John K: Yes that trend has been there for a while now and it’s along the same lines of the consolidation of the names in the irons. So with the G30 driver we released the LS-Tec version earlier this year which is really what would originally have sat in the ‘i’ driver space, so it is a lower spinning version but it also has nearly all the forgiveness of the standard G30 driver. So we’ve had a lot of success on Tour with that lower spinning option so really the ‘i’ category has been moved into the ‘G’ family with the LS-Tec.
Looking back, which have been the key products that Ping has created?
John K: I think the G2 driver really helped us get into the metal wood market place. Before that we were in the wood woods market, but we didn’t get popular in metal woods until we had the G2 and since then we have been steadily gaining in that market. If you go way back then obviously the Eye2 iron was the start of everything.
John: The Eye2 iron was the biggest seller of all time of any iron for 8 or 9 years and it of course created a lot of conflict and changed some rules, but that is long behind us. The performance of that iron was phenomenal and the technology that is now going into irons is a whole lot more drastic than what we had then.
My dad and I didn’t have the tools at our disposal that my son has today in terms of how fast computers are now and how tight a grid you can build to analyse the performance. Originally when we were looking at the faces of irons we were looking at one surface as a finite element, but now technology allows them to look at the outer wall and inner wall and in-between, there is so much more detail that you can see.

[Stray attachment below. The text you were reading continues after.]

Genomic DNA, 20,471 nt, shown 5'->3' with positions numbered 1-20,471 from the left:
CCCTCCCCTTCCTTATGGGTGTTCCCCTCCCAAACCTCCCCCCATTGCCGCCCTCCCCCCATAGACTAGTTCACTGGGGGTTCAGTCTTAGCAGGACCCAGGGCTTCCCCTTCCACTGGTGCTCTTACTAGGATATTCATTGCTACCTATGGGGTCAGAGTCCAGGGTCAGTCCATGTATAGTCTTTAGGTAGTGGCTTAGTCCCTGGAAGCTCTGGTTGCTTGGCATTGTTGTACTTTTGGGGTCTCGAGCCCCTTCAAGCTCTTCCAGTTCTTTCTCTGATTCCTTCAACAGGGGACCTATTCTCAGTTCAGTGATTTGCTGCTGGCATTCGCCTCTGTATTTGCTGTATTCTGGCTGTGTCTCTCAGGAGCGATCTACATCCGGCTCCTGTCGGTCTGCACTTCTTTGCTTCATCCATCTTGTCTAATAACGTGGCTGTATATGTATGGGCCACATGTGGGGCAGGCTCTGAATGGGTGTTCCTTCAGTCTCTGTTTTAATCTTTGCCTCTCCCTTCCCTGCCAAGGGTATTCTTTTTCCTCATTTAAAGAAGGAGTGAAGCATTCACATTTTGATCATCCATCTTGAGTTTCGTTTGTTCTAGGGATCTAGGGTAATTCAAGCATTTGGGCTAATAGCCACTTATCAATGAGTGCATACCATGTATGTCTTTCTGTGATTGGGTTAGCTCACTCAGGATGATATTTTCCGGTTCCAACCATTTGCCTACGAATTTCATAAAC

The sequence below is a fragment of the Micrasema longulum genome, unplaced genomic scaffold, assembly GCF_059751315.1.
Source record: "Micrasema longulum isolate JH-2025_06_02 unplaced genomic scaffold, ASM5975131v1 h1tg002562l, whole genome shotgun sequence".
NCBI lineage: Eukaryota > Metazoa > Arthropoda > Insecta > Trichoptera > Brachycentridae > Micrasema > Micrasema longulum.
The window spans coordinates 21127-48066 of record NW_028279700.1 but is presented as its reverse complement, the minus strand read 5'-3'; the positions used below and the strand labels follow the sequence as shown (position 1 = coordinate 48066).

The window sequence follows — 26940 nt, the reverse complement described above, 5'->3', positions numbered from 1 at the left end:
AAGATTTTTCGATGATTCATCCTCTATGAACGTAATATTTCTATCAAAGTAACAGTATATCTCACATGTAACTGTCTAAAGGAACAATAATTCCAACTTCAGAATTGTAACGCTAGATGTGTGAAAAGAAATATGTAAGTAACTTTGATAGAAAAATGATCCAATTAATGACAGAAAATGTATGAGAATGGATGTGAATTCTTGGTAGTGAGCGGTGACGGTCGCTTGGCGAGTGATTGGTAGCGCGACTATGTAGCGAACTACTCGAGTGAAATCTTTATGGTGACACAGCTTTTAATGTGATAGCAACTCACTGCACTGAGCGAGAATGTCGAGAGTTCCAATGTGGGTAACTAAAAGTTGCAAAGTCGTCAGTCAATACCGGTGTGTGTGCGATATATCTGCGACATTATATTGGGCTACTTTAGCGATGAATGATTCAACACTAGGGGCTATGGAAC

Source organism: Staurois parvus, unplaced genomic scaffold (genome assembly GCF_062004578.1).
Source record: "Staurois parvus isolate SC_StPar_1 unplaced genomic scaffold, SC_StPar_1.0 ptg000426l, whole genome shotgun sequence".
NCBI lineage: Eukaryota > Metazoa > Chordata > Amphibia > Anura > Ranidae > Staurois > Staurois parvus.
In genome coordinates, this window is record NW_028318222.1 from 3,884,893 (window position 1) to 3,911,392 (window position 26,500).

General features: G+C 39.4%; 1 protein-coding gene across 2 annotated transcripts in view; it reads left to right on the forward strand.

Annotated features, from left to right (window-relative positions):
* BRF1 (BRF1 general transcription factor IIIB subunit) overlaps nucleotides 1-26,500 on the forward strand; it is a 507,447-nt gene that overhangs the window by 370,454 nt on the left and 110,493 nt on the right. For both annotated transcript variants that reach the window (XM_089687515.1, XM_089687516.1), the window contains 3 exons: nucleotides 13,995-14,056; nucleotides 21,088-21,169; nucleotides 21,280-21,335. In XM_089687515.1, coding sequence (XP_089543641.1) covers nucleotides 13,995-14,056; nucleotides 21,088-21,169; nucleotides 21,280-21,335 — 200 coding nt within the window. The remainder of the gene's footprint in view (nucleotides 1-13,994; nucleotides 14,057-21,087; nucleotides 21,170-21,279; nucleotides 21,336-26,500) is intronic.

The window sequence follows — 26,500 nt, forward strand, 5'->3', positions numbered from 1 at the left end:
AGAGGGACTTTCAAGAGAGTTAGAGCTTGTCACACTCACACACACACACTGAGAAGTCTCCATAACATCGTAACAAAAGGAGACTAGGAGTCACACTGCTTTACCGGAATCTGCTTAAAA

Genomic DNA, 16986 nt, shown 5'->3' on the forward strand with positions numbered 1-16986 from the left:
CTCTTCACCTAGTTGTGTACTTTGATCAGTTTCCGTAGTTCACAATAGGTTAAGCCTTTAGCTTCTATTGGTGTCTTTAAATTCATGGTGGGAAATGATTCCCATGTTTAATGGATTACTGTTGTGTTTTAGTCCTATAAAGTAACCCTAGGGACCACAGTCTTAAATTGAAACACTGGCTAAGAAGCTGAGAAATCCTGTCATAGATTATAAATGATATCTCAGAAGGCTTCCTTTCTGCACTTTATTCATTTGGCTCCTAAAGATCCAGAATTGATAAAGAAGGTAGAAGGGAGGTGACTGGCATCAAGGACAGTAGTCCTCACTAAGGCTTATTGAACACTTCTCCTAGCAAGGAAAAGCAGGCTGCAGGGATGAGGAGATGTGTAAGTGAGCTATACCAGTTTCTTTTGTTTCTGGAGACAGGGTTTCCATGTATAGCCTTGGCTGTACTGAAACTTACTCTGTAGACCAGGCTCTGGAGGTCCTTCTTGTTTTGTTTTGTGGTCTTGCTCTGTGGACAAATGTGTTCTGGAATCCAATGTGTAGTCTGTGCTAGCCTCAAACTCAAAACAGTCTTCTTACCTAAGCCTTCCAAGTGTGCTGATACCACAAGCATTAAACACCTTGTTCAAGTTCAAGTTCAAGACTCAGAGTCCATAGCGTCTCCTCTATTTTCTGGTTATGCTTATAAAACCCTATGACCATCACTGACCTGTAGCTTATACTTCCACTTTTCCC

All of our clubs we go through and analyse in extreme detail how they are going to stand up as we are pushing the limits, so we can learn where we can put weight, where we can take weight out and the detail we put into all of the clubs when we are analysing them goes to the nth degree now thanks to the technology we have available.
Talking about technology, earlier this year I was shown your plans for a 3D printed putter. Has that got any closer to being commercially available?
John: We are working very hard on that in terms of exactly how we are going to do it. It’s a fun project but we need to look at how it works. There will probably be a limited run to begin to see in what direction it can go.
John K: It is progressing and before we came across to The Open we approved the latest design revisions to make two more samples to print out and once we see those we are going to evaluate where we are at. At some point there will be a very limited production and availability, but it is something we are excited about.